Since majority of today’s ULD operations have been either performed by or outsourced to third parties such as Freight Forwarders and Ground Service Providers, quite often off-airport and completely outside the airline’s direct supervision, ULD is probably the only aircraft component that leaves the control of the airline and returns back after passing through many non-airline parties and has an impact on flight safety.
Airworthiness certification of a given type of aircraft ULD is obtained by the unit load device manufacturer from the airworthiness authority of the governing Civil Aviation Authority (CAA) approving that the ULD container meets the required minimum performance standards for installation aboard an aircraft. The approval can in principle be obtained under different procedures in compliance with the detailed requirements listed in, e.g. U.S. FAA 14CFR Part 21, European EASA Part 21, or the Chinese CCAR-21.By far the most commonly used procedure for aircraft ULD certification is the Technical Standard Order (TSO) approval, e.g. TSO-C90, ETSO-C90, or CTSO-C90, materialized by issuance to the ULD container manufacturer of a TSO Authorization. It must be noted that the certification process is conducted solely between the ULD container manufacturer and the applicable regulatory authorities such as FAA and EASA. Mutual recognition of certification standards and procedures is dependent on the various bilateral agreements between regulatory authorities.
Certified aircraft ULDs are regarded as removable aircraft parts, structurally capable of fully restraining their load and providing adequate protection to the aircraft systems and structure during flight. However, due to the increasing industry trend of operations moving upstream to shippers and freight forwarders and outsourcing to ground service providers, more and more non-airline parties are involved in unit load device handling but without proper understanding of the ULD safety awareness; aircraft ULDs were quite often treated as packaging materials or cheap handling equipment. Therefore, one of the key messages the IATA ULD Safety Campaign aims to spread across the industry is that ‘ULDs are aircraft parts and are critical to flight safety’.
While the airworthiness certification of aircraft ULD covers the initial airworthiness requirements that a ULD container manufacturer must meet, it must be clarified that maintaining the continued airworthiness conditions of the aircraft ULD during daily operations should be the responsibility of all the parties involved.
View a few examples of certified ULD containers
Established by and under the governance of the IATA Cargo Services Conference (CSC), the IATA ULD Board (ULDB) is responsible for the development of standards, recommendations and procedures concerning the specifications, handling, restraint and maintenance of ULDs and to promote the worldwide recognition, adoption of and adherence to those standards and procedures. The main source of IATA ULD standards is the IATA ULD Regulations (ULDR), which is updated annually by the ULDB in consultation with the industry stakeholders.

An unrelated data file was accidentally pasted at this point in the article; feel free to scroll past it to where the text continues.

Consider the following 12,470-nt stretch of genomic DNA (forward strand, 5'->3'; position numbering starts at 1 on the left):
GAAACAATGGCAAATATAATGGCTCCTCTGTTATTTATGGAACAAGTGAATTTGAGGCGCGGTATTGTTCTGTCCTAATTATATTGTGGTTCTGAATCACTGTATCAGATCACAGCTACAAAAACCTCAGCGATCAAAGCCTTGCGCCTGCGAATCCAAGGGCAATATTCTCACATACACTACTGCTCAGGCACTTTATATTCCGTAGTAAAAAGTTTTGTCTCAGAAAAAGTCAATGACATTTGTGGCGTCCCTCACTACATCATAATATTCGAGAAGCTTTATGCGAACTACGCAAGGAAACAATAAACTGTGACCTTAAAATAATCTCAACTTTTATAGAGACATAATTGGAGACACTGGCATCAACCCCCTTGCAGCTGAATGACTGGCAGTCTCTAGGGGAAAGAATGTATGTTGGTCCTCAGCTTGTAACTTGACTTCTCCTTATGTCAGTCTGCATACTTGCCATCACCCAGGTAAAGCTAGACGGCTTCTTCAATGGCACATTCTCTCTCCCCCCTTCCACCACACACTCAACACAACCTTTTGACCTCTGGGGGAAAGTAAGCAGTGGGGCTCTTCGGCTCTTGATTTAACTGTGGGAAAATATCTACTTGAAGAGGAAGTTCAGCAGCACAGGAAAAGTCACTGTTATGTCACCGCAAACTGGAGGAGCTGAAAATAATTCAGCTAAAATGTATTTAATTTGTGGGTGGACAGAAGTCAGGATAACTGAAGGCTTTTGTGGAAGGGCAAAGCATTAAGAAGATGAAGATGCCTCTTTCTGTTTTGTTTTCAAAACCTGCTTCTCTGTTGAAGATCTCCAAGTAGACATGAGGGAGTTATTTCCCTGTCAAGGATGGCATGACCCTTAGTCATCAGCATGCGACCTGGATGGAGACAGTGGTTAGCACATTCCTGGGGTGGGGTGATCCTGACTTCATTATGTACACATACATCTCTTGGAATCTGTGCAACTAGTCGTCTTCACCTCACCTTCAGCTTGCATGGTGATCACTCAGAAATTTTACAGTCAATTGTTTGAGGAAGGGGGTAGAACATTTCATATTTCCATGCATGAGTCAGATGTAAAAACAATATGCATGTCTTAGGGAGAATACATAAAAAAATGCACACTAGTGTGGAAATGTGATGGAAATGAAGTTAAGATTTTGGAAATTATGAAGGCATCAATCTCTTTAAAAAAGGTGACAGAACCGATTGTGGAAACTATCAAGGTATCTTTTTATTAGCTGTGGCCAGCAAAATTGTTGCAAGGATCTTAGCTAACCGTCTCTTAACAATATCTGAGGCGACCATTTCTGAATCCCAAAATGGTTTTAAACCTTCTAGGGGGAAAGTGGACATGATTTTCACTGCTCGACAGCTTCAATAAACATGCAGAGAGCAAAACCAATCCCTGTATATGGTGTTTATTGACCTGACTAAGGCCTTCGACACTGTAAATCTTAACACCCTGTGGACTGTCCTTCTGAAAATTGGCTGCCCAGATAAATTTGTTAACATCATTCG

Safety is always the No. 1 priority, but due to the massive loads being handled with aircraft ULDs and how often they change hands, strict protocols must always be followed. Not only for the safety of the passengers, crew, and aircraft but also for the occupational health and safety of the personnel handling the loads as well as for maintaining the consignment's integrity. IATA's ULD Regulations Manual gives the most current guidelines to help stakeholders stay up-to-date.
Each year unit load device repairs cost the industry $330 million, with 80% of the damages being avoidable with proper handling. Taking the necessary time and attention to properly handle aircraft ULDs with care should always be a priority. Not only can mishandling damage the goods being shipped by air, but also the incorrect handling of ULDs has been the leading cause of aircraft damage during ground operations .
The build-up of the unit load device is crucial to its integrity. The operators must make sure it is the proper size, type, without damage, and structurally suitable for shipping as well as clean. When loading the goods onto the aircraft ULD (ULD build-up), they should be interlocked, less likely to shift in transit. If this is not possible, then the load should be properly held in place with ropes or straps underneath the pallet nets.